FRANKFURT (Bloomberg) -- Volkswagen Group said its current-generation diesel engine does not have software designed to cheat on emissions tests, meaning its global recall of as many as 11 million cars will not need to be even bigger.
Diesel cars with EA 288 engines meet legal and environmental requirements, VW said today in a statement.
The EA 288 replaced the EA 189 class of engines implicated in the emissions scandal.
VW had said earlier today that it was examining whether other diesel engines have software that cheated emissions tests by turning on full pollution filters only when cars were being tested.
German news agency DPA had reported that EA 288 versions introduced in 2012, which meet Euro 5 emissions standards, could be affected by the emissions cheat software.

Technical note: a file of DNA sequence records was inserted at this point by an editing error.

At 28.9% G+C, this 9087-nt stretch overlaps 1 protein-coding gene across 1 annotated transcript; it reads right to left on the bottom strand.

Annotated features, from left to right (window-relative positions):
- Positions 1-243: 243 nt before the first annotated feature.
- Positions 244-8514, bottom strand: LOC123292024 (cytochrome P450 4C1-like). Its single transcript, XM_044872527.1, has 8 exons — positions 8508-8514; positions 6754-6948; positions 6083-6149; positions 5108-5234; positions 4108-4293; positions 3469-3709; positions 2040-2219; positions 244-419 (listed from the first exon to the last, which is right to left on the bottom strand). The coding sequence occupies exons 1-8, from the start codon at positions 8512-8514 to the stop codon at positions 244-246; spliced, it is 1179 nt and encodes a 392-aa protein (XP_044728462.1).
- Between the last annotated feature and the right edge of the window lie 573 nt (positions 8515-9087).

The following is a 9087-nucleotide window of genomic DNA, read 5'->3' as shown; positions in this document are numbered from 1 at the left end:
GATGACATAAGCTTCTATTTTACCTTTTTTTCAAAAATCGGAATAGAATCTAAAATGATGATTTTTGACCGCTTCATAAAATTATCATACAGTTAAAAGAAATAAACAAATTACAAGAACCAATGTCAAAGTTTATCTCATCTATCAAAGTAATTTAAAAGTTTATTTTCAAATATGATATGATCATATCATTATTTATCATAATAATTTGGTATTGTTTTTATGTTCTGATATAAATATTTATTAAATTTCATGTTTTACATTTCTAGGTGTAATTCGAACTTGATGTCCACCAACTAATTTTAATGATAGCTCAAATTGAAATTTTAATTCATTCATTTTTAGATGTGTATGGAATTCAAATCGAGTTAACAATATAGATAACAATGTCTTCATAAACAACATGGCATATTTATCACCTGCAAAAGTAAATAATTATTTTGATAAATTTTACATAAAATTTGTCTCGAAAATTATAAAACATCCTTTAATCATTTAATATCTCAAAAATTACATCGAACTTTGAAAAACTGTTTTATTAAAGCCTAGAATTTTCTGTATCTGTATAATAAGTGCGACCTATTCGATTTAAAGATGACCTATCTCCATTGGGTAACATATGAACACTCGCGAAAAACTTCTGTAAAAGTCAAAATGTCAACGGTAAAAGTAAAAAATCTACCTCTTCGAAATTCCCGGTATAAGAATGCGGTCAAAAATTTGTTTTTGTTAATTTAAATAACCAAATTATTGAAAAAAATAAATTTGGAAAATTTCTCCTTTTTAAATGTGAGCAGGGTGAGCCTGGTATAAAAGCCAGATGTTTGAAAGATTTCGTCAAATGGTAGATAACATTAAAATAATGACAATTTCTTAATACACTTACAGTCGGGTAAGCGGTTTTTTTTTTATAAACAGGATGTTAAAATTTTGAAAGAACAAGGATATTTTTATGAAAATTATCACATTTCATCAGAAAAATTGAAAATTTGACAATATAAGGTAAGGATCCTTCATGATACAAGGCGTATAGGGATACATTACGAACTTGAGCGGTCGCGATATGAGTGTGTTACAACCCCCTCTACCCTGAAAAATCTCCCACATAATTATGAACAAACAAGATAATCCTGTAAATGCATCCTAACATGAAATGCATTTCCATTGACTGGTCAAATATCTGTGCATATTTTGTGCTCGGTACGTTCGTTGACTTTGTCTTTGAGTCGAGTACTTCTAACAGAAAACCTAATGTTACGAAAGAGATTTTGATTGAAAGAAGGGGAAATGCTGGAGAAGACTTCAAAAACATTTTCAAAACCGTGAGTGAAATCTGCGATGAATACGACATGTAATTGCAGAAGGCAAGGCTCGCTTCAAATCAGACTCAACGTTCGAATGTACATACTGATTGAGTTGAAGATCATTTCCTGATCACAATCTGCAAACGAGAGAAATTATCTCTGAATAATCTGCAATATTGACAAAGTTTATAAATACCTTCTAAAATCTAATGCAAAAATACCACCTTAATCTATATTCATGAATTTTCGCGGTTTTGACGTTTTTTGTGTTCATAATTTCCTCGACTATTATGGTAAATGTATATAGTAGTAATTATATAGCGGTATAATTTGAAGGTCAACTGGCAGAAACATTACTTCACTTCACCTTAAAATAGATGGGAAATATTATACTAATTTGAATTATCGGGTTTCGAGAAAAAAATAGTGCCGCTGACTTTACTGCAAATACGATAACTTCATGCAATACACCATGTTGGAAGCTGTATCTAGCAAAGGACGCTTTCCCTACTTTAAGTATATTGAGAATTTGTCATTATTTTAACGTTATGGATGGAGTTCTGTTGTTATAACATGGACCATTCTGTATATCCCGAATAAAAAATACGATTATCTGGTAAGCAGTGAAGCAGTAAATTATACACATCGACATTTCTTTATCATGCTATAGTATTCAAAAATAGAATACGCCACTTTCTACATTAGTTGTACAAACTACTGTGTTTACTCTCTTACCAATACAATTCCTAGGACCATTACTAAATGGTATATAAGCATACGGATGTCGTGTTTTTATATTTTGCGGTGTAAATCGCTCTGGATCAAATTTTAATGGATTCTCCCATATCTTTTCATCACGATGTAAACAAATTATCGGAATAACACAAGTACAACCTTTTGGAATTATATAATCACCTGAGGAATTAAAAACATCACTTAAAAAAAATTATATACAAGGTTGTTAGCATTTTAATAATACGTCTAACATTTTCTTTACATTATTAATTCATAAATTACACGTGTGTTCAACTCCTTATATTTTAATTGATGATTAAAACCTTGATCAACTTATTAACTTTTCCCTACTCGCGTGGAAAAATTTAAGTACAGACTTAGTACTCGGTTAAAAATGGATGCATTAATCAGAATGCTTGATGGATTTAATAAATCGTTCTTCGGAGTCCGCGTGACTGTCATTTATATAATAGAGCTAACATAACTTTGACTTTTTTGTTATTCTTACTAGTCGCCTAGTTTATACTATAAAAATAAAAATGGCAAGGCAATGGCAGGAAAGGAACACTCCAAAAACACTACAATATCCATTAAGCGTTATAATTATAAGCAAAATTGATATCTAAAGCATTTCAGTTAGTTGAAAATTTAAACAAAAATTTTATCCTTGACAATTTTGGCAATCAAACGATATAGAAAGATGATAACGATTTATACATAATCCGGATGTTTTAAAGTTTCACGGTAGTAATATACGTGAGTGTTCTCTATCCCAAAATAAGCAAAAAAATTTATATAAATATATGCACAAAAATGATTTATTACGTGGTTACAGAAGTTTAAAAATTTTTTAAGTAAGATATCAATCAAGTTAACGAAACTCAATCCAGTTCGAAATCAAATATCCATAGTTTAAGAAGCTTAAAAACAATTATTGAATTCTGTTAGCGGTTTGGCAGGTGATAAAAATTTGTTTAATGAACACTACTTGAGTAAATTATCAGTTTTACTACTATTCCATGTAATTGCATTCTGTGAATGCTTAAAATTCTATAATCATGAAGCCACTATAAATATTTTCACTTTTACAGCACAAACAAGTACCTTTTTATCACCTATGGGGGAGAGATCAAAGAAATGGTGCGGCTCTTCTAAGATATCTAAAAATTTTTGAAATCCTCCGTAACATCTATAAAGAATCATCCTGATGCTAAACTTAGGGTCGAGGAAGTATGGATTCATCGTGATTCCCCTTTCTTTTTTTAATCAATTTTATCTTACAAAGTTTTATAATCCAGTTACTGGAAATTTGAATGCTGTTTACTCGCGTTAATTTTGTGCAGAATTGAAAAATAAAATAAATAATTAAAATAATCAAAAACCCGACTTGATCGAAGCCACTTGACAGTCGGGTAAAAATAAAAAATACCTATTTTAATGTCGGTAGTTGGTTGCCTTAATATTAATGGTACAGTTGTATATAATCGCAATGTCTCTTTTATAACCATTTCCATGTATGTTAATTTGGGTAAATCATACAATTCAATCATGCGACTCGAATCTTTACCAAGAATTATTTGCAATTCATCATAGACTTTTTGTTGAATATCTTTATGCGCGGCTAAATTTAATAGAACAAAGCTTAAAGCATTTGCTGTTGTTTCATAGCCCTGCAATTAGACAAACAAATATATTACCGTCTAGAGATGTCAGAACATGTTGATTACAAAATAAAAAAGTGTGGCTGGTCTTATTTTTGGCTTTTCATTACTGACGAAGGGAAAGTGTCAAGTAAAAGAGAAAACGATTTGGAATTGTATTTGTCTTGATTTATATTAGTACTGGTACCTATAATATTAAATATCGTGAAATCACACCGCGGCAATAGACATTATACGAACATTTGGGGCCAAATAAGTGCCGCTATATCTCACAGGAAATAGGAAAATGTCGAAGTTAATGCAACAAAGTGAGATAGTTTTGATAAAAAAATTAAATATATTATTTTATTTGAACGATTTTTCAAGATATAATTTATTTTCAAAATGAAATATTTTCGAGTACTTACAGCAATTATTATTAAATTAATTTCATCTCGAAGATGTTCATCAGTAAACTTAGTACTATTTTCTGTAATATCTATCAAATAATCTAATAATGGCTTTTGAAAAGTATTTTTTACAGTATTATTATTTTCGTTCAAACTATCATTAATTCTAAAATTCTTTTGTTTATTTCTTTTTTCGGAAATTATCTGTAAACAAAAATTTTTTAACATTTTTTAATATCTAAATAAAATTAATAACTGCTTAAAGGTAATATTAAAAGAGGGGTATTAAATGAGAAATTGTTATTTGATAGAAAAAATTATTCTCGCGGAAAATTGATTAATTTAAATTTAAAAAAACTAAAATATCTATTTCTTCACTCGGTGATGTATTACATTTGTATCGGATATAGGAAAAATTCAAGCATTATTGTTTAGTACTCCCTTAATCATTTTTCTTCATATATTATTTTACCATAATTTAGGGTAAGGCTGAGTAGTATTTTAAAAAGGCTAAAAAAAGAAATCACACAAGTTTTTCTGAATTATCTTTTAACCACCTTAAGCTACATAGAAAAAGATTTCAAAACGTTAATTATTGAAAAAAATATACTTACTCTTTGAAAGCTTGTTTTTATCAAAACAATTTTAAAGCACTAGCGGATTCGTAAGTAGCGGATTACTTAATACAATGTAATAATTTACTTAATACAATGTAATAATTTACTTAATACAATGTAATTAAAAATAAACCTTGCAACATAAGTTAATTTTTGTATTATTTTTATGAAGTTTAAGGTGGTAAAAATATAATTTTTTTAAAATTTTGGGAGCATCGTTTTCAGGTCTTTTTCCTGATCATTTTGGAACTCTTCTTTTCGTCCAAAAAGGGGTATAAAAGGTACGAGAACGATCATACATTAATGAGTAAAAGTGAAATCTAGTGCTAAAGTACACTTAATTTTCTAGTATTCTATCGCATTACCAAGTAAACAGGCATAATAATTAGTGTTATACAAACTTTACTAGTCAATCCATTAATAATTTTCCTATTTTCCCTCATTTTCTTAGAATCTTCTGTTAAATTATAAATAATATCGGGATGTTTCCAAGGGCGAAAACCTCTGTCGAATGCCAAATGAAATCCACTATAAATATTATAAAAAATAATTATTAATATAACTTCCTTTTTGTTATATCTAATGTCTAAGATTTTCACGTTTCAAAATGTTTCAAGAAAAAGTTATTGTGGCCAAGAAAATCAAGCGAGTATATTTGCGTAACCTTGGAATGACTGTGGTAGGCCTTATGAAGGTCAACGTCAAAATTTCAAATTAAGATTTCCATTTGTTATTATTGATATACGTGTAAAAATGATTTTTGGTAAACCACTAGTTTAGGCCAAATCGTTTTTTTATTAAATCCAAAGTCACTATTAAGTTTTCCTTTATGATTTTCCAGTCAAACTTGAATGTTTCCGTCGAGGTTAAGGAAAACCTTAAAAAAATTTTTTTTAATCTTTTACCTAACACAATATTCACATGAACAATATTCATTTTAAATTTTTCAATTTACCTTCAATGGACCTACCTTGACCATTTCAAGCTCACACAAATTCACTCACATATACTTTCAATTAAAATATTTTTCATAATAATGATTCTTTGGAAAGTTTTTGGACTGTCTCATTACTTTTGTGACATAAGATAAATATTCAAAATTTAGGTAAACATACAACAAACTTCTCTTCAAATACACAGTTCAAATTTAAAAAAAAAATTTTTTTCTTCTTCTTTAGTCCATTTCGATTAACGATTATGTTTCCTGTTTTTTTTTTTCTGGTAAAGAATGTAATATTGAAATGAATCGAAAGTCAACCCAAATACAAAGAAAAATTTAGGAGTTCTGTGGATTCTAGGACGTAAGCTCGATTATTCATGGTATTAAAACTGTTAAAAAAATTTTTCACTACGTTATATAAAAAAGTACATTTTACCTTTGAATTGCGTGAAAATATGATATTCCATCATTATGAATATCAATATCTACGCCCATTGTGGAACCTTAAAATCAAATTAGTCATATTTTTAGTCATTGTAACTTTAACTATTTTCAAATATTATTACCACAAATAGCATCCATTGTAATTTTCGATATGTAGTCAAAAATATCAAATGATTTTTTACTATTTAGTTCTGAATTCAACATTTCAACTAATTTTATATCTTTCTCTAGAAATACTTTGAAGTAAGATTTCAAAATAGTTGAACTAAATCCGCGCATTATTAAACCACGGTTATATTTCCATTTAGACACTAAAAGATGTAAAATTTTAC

"After a thorough review it is now clear" that the offending software is not installed in vehicles with EA 288 engines built under previous Euro-5 standards, VW said today.
VW has consistently said its latest, Euro-6 EA 288 diesel engine complies with European regulations.
U.S. regulators have already said they are investigating Volkswagen's "generation 3" vehicles in the United States, which contain the EA 288 diesel engine.
VW said last month that software used to cheat U.S. diesel emissions tests could be in up to 11 million vehicles worldwide fitted with its older EA 189 diesel engine.
The automaker plans to recall and refit 8.5 million vehicles in the European Union. It said Wednesday that about 3 million of those would need hardware changes -- a more costly upgrade than the software changes needed for the other affected vehicles.
Almost five weeks after it admitted to cheating diesel emissions tests in the U.S., VW is still grappling to get to the bottom of a scandal that has wiped about a third off its stock market value, forced out its long-time CEO Martin Winterkorn and rocked the global car industry and German establishment.
Reuters and Automotive News Europe contributed to this report